At current rates of progress, the Sustainable Development Goal towards sanitation and hygiene for all will not be achieved until the next century. A more optimistic outlook emerged with the launch of the new Sanitation and Hygiene Fund.
The Sanitation and Hygiene Fund provides catalytic funding to countries with the heaviest burden and least ability to respond. It focuses on four strategic objectives: expanding household sanitation; ensuring menstrual health and hygiene; providing sanitation and hygiene in schools and health care facilities; and supporting innovative sanitation solutions.
UNOPS Executive Director Grete Faremo said, “Lack of sanitation, hygiene, and menstrual health remains one of the greatest barriers to achieving the Sustainable Development Goals and poses a real challenge to gender equality. We all need to work together to respond to this great challenge, and UNOPS is proud to support this response.”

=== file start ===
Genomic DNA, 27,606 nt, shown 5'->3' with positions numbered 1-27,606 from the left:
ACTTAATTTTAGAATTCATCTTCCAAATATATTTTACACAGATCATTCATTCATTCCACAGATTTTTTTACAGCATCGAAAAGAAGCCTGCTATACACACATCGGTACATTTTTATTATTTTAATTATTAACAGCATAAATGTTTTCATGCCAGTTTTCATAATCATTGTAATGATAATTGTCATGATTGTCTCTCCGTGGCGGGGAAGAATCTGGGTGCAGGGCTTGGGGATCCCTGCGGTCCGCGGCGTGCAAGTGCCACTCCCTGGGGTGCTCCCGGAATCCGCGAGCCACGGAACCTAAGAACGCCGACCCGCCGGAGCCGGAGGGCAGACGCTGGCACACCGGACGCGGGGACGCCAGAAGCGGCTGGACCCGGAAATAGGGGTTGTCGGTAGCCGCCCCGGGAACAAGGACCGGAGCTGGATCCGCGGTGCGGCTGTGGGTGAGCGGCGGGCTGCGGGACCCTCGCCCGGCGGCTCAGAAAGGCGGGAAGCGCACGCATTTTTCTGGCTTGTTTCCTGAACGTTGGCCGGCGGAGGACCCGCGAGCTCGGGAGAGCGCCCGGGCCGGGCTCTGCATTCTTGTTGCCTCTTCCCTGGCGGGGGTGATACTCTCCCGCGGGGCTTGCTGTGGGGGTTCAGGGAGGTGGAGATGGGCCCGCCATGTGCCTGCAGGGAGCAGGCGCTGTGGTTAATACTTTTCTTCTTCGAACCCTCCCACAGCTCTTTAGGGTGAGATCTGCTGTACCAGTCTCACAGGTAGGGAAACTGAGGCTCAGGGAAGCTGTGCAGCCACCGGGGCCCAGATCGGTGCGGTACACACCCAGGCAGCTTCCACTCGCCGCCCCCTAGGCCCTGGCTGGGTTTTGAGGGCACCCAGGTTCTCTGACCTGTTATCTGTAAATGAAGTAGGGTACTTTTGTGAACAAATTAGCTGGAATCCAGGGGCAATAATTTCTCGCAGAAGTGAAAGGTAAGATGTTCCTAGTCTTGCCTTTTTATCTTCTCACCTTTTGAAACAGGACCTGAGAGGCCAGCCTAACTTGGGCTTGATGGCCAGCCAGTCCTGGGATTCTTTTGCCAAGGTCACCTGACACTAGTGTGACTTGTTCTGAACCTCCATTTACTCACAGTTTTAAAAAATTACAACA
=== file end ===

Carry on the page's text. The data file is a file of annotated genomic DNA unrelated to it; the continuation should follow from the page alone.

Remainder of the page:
Women and girls are disproportionately affected by poor sanitation, hygiene, and menstrual health, which limits their mobility, freedom of choice, and ability to access services and opportunities. It also puts them at greater risk of gender-based violence.
Over the next five years, the UNOPS-managed Fund will seek $2 billion to help countries deliver sanitation, hygiene, and menstrual health for all people. Major investments are more crucial than ever as the world grapples with the COVID-19 pandemic, which has both exposed and exacerbated vast inequities in access, and demonstrated the fundamental role that sanitation and hygiene play in stopping the spread of disease.
Speaking at the launch, Deputy Secretary-General Amina J. Mohammed described safe sanitation and hygiene as “critical to the response that we want to see. First, because it is about human dignity. Second, it is a health issue.”
Currently, half the world’s population does not have access to safely managed sanitation. Some 623 million children attend schools that do not have toilets. One in 3 schools do not have even basic sanitation and hygiene services, and 1 in 5 healthcare facilities have no sanitation services whatsoever. The estimated cost of lack of sanitation and hygiene is $222 billion a year in lost productivity, increased health expenditures, and economic output.